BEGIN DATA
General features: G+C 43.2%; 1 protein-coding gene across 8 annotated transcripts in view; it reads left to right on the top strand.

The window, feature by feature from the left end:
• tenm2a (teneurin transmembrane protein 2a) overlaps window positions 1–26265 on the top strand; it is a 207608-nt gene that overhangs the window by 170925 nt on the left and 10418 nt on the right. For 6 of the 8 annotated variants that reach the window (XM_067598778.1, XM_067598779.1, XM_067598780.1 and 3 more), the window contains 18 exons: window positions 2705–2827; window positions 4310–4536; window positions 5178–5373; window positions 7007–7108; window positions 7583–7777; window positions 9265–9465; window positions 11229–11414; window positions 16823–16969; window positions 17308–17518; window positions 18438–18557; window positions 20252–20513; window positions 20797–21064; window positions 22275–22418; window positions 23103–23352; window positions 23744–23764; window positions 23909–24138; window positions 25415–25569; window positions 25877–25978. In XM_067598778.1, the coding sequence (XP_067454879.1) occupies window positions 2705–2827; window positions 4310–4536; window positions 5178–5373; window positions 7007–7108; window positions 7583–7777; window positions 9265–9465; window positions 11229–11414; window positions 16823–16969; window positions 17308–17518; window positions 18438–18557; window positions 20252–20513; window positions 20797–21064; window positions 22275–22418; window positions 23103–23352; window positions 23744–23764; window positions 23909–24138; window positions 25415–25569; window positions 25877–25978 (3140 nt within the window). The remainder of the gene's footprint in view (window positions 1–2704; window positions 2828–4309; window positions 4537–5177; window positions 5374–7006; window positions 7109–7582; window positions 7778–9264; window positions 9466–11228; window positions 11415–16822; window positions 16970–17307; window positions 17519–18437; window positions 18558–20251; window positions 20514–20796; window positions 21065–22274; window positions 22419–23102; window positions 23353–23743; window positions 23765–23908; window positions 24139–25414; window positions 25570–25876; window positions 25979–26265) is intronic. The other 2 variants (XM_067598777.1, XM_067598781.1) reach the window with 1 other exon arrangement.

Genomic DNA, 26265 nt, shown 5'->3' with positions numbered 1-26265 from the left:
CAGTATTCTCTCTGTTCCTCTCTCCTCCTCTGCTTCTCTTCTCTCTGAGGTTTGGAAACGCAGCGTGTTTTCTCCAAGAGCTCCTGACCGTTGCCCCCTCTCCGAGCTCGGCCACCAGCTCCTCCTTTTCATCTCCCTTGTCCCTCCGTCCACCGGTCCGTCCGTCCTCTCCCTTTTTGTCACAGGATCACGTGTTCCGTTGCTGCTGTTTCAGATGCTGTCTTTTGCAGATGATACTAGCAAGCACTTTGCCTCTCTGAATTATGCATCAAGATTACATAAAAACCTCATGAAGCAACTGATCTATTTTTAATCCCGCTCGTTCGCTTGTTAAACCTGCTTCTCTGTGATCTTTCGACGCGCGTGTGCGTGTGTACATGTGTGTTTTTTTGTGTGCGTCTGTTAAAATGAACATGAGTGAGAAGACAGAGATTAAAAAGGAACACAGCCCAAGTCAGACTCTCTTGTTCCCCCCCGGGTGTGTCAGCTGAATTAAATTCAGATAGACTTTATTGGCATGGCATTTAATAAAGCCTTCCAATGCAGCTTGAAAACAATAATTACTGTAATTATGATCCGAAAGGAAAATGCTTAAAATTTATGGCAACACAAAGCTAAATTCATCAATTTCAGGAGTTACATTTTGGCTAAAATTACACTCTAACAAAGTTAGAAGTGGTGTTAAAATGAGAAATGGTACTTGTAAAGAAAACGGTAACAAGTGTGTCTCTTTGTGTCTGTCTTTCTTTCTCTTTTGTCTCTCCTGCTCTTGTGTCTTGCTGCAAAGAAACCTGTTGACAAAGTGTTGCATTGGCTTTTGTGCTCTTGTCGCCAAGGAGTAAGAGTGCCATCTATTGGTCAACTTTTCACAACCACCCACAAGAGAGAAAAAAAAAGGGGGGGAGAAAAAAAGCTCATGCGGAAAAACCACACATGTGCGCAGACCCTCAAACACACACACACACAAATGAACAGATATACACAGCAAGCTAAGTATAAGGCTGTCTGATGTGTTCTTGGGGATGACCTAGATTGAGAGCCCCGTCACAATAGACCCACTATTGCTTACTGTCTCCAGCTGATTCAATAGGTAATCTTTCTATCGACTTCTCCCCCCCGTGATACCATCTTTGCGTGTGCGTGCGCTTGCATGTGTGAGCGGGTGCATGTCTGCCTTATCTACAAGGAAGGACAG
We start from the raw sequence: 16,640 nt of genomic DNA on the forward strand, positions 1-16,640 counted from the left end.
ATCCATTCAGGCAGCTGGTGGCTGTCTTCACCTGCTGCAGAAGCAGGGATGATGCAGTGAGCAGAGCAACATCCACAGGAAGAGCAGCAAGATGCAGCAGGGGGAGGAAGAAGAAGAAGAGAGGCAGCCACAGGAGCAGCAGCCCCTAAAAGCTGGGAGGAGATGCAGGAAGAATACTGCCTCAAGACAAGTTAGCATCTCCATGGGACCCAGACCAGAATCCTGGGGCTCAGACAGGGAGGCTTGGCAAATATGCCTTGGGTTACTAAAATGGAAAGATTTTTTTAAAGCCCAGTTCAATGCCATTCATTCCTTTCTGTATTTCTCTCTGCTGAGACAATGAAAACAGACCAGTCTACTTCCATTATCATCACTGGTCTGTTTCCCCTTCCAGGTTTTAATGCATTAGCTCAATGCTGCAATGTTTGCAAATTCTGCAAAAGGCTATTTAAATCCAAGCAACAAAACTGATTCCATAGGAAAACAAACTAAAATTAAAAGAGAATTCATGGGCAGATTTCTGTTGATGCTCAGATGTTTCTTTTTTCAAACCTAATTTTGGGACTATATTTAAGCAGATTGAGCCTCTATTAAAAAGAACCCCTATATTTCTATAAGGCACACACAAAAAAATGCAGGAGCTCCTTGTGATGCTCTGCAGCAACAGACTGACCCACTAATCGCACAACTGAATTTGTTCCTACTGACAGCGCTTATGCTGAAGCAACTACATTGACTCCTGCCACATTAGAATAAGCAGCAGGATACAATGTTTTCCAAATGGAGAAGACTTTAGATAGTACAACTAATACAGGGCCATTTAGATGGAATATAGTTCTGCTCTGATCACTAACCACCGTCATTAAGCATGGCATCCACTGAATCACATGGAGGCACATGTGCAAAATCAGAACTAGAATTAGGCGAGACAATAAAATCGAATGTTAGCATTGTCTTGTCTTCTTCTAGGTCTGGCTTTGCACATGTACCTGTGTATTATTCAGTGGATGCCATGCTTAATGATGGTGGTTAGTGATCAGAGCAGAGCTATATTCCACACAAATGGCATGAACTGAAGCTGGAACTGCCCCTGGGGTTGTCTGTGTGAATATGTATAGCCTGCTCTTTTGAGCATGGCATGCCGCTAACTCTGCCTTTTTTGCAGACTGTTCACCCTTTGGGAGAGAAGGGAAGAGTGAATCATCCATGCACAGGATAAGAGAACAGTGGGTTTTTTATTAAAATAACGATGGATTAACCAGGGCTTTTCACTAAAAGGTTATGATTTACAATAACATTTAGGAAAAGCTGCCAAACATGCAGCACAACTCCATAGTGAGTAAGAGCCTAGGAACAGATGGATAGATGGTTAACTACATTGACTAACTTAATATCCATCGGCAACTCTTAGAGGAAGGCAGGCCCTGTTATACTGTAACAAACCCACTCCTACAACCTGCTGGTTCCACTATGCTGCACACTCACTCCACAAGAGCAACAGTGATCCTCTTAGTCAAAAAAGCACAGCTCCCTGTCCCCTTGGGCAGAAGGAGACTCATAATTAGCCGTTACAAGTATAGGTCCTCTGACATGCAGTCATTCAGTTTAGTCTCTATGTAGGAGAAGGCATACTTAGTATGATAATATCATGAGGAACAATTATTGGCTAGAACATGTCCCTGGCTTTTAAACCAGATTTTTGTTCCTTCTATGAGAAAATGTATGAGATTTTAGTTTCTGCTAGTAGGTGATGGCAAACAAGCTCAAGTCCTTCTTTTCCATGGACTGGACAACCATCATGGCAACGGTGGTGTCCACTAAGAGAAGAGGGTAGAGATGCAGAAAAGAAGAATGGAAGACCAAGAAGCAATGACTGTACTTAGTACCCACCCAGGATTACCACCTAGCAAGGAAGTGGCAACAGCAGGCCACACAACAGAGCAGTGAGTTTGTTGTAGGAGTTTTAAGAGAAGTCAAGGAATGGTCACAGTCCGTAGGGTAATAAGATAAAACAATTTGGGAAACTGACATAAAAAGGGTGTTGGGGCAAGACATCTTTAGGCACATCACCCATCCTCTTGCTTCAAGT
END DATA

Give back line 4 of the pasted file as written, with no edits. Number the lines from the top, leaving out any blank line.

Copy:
Genomic DNA, 26265 nt, shown 5'->3' with positions numbered 1-26265 from the left: